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Water - Ancient Rome

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by

Gess Gibson

on 15 August 2010

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Transcript of Water - Ancient Rome

Water - Ancient Rome The lead pipes used to distribute water would not have caused lead poisoning as the water was flowing constantly and did not settle on the pipe and so lead would not have been deposited into the water. Upper class Romans could pay a tax that would allow them to have a private source of water. The tax would depend on the size of nozzle that was connected to the distribution tank, the larger the nozzle, the more water and so the larger the tax. Toilets for the poor in Rome were called latrines. They were public and consisted of rows of stone benches with hole cut into them that opened directly into the sewers. There was no privacy in the latrines and nothing to separate each user. Ten bath houses have been discovered in Dion, but the great baths complex is the largest and the most luxurious. The pillars visible in the photograph supported the floor above the hypocaust. Hypocausts were the form of heating that was used to heat the bath houses. There were three rooms in the bath houses, all a different temperature. Toilets were public with no dividing walls making bathroom visits a not so private affair.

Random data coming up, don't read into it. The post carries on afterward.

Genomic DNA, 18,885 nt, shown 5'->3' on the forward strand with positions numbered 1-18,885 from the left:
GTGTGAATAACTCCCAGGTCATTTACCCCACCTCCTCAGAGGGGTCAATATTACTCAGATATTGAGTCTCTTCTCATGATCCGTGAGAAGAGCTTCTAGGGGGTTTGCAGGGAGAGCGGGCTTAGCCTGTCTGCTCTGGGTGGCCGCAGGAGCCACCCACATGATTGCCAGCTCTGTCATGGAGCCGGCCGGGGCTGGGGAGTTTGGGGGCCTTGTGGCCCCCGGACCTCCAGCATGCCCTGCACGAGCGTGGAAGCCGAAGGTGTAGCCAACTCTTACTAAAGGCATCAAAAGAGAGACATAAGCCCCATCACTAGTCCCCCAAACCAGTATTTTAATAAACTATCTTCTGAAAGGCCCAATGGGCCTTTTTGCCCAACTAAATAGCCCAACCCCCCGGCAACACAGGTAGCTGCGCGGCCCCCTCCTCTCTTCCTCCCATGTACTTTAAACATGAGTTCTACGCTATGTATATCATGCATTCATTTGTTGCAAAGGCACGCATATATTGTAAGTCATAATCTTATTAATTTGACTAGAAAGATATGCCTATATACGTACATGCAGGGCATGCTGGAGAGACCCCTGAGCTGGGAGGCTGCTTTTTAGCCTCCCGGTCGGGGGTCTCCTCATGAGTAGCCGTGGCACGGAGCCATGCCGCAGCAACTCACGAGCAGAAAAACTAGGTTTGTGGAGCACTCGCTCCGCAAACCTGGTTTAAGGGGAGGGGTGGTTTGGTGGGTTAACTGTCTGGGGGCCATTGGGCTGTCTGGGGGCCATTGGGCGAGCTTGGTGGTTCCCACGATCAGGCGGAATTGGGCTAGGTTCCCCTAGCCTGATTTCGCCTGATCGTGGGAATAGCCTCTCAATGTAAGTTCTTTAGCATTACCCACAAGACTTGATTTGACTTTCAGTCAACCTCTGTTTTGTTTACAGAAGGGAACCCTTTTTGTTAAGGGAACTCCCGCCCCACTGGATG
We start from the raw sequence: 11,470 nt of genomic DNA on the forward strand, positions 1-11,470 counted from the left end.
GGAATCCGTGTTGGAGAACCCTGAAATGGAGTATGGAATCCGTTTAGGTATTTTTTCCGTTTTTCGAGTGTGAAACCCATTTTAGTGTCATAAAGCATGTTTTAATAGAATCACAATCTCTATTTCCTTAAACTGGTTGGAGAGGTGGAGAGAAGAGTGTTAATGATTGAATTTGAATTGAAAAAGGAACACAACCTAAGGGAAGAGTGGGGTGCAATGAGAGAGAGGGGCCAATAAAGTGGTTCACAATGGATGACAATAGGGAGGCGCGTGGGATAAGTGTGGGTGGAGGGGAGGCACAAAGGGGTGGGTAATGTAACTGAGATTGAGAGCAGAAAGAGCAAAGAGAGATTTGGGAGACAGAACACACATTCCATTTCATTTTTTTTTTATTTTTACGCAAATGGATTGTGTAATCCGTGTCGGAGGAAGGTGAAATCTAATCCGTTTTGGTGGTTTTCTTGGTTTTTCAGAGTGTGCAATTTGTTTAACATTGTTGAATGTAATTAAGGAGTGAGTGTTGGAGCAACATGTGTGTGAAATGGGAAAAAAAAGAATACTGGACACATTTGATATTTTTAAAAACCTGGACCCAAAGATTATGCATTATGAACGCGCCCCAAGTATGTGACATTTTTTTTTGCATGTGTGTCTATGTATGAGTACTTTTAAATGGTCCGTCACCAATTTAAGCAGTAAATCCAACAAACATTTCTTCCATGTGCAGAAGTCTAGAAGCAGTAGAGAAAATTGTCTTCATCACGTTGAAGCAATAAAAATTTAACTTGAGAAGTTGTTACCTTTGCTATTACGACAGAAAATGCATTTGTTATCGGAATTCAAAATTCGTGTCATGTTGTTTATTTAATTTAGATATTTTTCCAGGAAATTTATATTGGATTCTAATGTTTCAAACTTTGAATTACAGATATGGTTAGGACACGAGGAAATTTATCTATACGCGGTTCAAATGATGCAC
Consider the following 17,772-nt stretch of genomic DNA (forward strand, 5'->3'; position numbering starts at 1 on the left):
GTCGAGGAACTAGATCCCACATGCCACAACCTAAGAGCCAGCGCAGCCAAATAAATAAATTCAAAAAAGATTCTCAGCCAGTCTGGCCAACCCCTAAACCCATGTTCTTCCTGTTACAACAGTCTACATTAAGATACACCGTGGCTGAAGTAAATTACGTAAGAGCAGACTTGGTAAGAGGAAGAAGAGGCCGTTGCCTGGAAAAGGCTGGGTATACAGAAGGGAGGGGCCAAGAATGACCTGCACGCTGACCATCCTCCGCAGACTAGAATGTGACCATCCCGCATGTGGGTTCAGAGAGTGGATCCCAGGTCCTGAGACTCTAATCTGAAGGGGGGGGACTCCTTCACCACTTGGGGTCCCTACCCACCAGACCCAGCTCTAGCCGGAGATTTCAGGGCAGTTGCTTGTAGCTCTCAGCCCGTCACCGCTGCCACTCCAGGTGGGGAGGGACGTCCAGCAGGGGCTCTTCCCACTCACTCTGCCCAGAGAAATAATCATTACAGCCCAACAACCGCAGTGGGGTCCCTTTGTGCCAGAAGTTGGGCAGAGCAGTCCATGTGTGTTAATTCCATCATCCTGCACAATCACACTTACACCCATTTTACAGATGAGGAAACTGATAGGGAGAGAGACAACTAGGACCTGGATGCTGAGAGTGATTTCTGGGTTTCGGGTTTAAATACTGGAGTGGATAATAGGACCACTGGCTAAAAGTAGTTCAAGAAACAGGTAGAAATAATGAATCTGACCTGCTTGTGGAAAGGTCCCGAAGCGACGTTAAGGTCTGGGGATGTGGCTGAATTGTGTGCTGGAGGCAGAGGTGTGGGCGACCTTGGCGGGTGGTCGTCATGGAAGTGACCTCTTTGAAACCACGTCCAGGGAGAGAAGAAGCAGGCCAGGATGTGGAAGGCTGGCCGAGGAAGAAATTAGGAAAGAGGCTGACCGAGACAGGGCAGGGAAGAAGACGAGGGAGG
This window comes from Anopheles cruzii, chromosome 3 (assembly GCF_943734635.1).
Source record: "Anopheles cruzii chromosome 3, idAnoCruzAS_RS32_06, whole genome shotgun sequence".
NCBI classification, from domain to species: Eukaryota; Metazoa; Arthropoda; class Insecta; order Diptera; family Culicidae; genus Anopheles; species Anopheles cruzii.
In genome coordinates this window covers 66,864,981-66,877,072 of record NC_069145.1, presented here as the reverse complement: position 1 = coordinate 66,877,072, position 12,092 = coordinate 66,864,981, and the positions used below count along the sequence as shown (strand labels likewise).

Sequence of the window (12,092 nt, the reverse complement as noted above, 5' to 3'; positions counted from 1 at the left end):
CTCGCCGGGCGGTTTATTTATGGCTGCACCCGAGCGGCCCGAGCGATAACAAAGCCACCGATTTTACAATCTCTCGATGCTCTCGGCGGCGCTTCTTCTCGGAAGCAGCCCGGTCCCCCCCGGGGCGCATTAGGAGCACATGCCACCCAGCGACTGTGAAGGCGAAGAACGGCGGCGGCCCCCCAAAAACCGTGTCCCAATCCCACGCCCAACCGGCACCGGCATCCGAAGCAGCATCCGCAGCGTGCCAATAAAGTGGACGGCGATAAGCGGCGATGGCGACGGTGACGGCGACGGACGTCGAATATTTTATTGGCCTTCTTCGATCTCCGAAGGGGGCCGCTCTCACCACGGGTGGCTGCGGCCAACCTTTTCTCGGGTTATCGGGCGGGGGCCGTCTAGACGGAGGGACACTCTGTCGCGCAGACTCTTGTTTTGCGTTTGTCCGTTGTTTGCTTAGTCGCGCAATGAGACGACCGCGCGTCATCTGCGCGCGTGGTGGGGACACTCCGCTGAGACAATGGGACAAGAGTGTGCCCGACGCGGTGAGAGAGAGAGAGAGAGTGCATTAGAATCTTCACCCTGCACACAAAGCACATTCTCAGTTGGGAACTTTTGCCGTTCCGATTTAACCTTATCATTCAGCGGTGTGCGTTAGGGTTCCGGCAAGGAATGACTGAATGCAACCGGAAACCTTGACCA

Roman toilet paper Oil was used as soap and strigils were used to scrape the oil off the body. Chamber pots were emptied into drains that lead to the sewers. Aqueducts carried water to the city from fresh springs.
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